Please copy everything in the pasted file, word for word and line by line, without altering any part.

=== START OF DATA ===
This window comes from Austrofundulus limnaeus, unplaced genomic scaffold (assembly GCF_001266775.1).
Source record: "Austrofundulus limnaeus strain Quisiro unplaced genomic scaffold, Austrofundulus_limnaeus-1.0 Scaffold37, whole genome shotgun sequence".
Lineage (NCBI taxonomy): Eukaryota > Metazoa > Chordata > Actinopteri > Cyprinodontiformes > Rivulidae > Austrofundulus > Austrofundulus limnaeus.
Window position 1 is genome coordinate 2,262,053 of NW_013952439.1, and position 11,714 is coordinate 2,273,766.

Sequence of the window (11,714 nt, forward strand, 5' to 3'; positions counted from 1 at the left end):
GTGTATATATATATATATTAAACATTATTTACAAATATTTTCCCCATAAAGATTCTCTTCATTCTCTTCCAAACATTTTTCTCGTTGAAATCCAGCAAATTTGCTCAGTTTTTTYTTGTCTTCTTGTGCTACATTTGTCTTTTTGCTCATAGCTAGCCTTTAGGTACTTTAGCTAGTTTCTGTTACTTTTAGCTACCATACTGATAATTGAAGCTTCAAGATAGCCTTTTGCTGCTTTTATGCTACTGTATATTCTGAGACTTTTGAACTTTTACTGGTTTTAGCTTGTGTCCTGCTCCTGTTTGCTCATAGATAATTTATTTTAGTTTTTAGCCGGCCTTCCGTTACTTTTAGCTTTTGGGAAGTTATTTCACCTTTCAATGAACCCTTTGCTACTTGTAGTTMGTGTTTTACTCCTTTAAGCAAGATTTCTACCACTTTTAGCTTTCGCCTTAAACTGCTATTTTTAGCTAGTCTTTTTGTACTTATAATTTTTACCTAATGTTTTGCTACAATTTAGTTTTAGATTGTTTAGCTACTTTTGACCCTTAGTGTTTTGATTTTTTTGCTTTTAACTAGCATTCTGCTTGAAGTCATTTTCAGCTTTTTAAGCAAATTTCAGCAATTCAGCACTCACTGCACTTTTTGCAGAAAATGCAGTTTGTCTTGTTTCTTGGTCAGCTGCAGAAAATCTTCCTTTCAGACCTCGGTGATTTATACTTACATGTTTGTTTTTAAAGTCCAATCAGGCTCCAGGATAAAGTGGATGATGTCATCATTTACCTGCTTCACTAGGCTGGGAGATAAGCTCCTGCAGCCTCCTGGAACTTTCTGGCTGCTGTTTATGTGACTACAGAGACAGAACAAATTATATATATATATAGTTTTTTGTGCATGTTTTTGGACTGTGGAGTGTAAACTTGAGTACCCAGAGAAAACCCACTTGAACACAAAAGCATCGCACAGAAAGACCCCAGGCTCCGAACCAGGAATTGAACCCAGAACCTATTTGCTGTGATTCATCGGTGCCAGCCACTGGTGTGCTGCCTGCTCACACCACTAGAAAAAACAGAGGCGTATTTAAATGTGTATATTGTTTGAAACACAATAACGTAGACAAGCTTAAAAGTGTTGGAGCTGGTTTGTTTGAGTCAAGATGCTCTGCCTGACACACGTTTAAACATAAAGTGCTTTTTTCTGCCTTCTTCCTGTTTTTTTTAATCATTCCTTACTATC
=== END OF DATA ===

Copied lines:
This window comes from Austrofundulus limnaeus, unplaced genomic scaffold (assembly GCF_001266775.1).
Source record: "Austrofundulus limnaeus strain Quisiro unplaced genomic scaffold, Austrofundulus_limnaeus-1.0 Scaffold37, whole genome shotgun sequence".
Lineage (NCBI taxonomy): Eukaryota > Metazoa > Chordata > Actinopteri > Cyprinodontiformes > Rivulidae > Austrofundulus > Austrofundulus limnaeus.
Window position 1 is genome coordinate 2,262,053 of NW_013952439.1, and position 11,714 is coordinate 2,273,766.

Sequence of the window (11,714 nt, forward strand, 5' to 3'; positions counted from 1 at the left end):
GTGTATATATATATATATTAAACATTATTTACAAATATTTTCCCCATAAAGATTCTCTTCATTCTCTTCCAAACATTTTTCTCGTTGAAATCCAGCAAATTTGCTCAGTTTTTTYTTGTCTTCTTGTGCTACATTTGTCTTTTTGCTCATAGCTAGCCTTTAGGTACTTTAGCTAGTTTCTGTTACTTTTAGCTACCATACTGATAATTGAAGCTTCAAGATAGCCTTTTGCTGCTTTTATGCTACTGTATATTCTGAGACTTTTGAACTTTTACTGGTTTTAGCTTGTGTCCTGCTCCTGTTTGCTCATAGATAATTTATTTTAGTTTTTAGCCGGCCTTCCGTTACTTTTAGCTTTTGGGAAGTTATTTCACCTTTCAATGAACCCTTTGCTACTTGTAGTTMGTGTTTTACTCCTTTAAGCAAGATTTCTACCACTTTTAGCTTTCGCCTTAAACTGCTATTTTTAGCTAGTCTTTTTGTACTTATAATTTTTACCTAATGTTTTGCTACAATTTAGTTTTAGATTGTTTAGCTACTTTTGACCCTTAGTGTTTTGATTTTTTTGCTTTTAACTAGCATTCTGCTTGAAGTCATTTTCAGCTTTTTAAGCAAATTTCAGCAATTCAGCACTCACTGCACTTTTTGCAGAAAATGCAGTTTGTCTTGTTTCTTGGTCAGCTGCAGAAAATCTTCCTTTCAGACCTCGGTGATTTATACTTACATGTTTGTTTTTAAAGTCCAATCAGGCTCCAGGATAAAGTGGATGATGTCATCATTTACCTGCTTCACTAGGCTGGGAGATAAGCTCCTGCAGCCTCCTGGAACTTTCTGGCTGCTGTTTATGTGACTACAGAGACAGAACAAATTATATATATATATAGTTTTTTGTGCATGTTTTTGGACTGTGGAGTGTAAACTTGAGTACCCAGAGAAAACCCACTTGAACACAAAAGCATCGCACAGAAAGACCCCAGGCTCCGAACCAGGAATTGAACCCAGAACCTATTTGCTGTGATTCATCGGTGCCAGCCACTGGTGTGCTGCCTGCTCACACCACTAGAAAAAACAGAGGCGTATTTAAATGTGTATATTGTTTGAAACACAATAACGTAGACAAGCTTAAAAGTGTTGGAGCTGGTTTGTTTGAGTCAAGATGCTCTGCCTGACACACGTTTAAACATAAAGTGCTTTTTTCTGCCTTCTTCCTGTTTTTTTTAATCATTCCTTACTATC